Ulster's bleak unemployment level, which is already twice that of Great Britain, may not improve until at least 1982, according to the Northern Ireland Economic Council.
In its annual report the council says that unemployment could top 100,000 by next July. Sir Charles Carter, chairman of the council, said: "The prospects for 1980-81 are deeply worrying."
The present figure of nearly 90,000 represents an unemployment rate of 15.6 percent. In the first 10 months of this year over 10,000 jobs have been lost.
One of the biggest blows recently was the announcement (Oct. 14) by the British industrial giant ICI that its plant at Kilroot, north of Belfast, was to close with the loss of 1,160 jobs. The company's decision was part of a restructuring program throughout its United Kingdom plants, where a total of 4, 000 jobs will be lost. But Kilroot and another plant in West Scotland are the only two to be closed completely in a bid to stem the loss which ICI says has amounted to $:38 million in the last six months.
This has been brought about by factors including a world glut of synthetic fibers production, rising material and energy costs, US imports, a high exchange rate, and domestic inflation. The Kilroot redundancies have created despair in the nearby town of Carrickfergus.
In the 1960s, Carrickfergus was a "boom town," benefiting from the synthetic fiber industry centered on ICI and another major producer, Courtaulds. But over the past two years cutbacks and closures have led to more than 3,000 layoffs.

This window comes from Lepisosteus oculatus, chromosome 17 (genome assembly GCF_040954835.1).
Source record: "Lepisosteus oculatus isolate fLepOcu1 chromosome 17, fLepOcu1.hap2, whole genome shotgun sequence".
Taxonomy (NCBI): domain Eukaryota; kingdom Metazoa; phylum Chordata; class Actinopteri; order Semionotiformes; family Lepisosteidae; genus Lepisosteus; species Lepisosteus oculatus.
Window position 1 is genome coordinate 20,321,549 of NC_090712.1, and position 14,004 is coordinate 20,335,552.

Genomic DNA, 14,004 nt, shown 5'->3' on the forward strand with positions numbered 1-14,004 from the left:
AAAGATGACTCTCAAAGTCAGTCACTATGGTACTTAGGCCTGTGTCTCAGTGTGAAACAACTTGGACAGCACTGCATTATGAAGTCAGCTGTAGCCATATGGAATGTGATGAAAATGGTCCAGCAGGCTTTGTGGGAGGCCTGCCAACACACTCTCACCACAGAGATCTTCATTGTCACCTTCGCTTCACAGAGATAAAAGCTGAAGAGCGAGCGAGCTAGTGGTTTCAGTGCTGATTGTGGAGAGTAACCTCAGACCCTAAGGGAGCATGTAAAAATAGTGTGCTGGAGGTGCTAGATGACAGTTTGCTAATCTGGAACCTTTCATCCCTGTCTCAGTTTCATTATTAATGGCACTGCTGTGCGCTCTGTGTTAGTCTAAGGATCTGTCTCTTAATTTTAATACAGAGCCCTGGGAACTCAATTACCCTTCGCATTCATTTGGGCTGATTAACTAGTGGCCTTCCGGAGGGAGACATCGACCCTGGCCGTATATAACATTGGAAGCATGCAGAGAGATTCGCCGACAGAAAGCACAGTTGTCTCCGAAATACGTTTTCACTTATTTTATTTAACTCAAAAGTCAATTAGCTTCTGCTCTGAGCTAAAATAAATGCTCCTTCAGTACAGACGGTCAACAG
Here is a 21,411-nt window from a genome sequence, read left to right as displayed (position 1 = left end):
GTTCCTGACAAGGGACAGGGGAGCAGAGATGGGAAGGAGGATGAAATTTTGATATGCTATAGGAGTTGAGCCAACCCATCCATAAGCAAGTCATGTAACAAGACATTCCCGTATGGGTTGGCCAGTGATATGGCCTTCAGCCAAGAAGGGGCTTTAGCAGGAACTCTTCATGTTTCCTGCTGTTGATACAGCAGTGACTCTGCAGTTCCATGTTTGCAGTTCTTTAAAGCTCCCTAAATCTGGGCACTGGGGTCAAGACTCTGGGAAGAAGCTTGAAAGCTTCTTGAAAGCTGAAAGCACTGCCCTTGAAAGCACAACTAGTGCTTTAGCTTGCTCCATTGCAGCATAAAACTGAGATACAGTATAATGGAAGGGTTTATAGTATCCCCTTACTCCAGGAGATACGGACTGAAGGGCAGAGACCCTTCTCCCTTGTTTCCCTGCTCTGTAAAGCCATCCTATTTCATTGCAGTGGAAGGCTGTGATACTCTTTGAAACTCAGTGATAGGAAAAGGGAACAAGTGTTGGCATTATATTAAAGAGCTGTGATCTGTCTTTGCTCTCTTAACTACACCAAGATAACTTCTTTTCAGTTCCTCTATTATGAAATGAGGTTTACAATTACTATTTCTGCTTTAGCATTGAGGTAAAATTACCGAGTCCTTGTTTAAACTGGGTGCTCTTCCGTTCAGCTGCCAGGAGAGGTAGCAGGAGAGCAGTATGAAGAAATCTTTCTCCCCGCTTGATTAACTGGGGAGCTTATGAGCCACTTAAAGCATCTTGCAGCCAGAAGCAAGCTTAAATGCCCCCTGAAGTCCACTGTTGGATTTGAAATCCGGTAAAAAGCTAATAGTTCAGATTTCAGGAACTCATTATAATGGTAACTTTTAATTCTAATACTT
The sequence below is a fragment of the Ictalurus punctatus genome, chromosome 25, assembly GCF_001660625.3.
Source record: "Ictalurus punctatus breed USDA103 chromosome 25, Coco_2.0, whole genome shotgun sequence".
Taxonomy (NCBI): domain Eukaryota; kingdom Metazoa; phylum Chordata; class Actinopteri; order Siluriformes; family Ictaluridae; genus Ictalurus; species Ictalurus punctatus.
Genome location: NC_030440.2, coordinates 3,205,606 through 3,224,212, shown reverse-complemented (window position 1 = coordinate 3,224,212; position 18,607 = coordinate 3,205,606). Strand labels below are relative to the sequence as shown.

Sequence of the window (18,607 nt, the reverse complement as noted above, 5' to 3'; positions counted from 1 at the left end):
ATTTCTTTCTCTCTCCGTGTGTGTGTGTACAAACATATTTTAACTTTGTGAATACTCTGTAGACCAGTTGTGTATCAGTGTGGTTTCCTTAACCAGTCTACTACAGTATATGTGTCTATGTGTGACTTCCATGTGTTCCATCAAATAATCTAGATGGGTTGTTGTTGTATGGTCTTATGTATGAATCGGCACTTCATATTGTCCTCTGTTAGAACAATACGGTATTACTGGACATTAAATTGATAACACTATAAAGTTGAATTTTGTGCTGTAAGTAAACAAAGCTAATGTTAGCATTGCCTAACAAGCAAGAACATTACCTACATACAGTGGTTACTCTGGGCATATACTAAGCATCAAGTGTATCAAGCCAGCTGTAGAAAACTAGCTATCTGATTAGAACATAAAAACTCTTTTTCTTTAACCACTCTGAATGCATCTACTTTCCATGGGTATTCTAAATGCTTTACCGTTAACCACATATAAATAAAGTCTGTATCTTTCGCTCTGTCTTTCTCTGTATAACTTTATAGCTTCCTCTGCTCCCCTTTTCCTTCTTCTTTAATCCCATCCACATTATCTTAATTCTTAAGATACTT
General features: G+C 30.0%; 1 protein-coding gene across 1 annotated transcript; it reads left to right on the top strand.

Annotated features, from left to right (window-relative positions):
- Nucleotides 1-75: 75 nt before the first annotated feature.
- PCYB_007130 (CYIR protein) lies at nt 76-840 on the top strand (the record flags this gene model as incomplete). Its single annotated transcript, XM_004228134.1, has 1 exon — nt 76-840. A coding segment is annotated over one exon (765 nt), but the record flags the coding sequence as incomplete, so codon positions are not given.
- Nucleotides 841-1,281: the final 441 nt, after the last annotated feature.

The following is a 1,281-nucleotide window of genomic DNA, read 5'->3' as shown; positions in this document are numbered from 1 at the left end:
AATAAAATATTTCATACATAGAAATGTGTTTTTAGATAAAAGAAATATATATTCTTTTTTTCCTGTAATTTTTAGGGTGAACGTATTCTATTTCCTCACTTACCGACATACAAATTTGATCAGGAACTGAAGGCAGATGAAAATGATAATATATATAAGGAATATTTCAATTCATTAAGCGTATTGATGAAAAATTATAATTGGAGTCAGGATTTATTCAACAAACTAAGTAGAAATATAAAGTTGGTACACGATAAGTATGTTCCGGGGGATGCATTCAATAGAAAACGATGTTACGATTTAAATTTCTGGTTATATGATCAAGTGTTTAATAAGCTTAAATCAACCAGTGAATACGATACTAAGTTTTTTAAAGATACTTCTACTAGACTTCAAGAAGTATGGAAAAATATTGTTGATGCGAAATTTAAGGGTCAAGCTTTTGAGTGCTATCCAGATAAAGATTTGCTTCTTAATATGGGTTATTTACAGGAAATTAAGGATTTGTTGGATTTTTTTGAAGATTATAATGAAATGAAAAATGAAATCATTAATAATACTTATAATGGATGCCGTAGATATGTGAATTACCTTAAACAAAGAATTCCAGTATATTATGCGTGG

One of the more worrying aspects of the downward spiral is the way in which the larger companies have found themselves in difficulty. In early summer, the West German Grundig Company announced the closure of its factory at Dunmurry, south of Belfast, with the loss of 1,000 jobs. In September the American-based Du Pont company closed its Orlon plant at Londonderry and another 420 jobs were lost. The Belfast shipyard of Harland & Wolff has reduced its labor force by 1, 000 in the past two years because of the decline in the world demand for shipping.
Equally worrying for Ulster is the loss of jobs in small firms. These are not as spectacular as the closure of a large multinational plant, but they add steadily to the numbers in the unemployment queue. The textile, linen, and shirt industries have been badly hit.
The jobs crisis is so bad that leaders from the Roman Catholic and Protestant communities have been trying to find some common ground from which to ameliorate the consequences. Prime Minister Thatcher does not intend to alter her economic policy, and high interest rates and a strong pound sterling are likely to continue.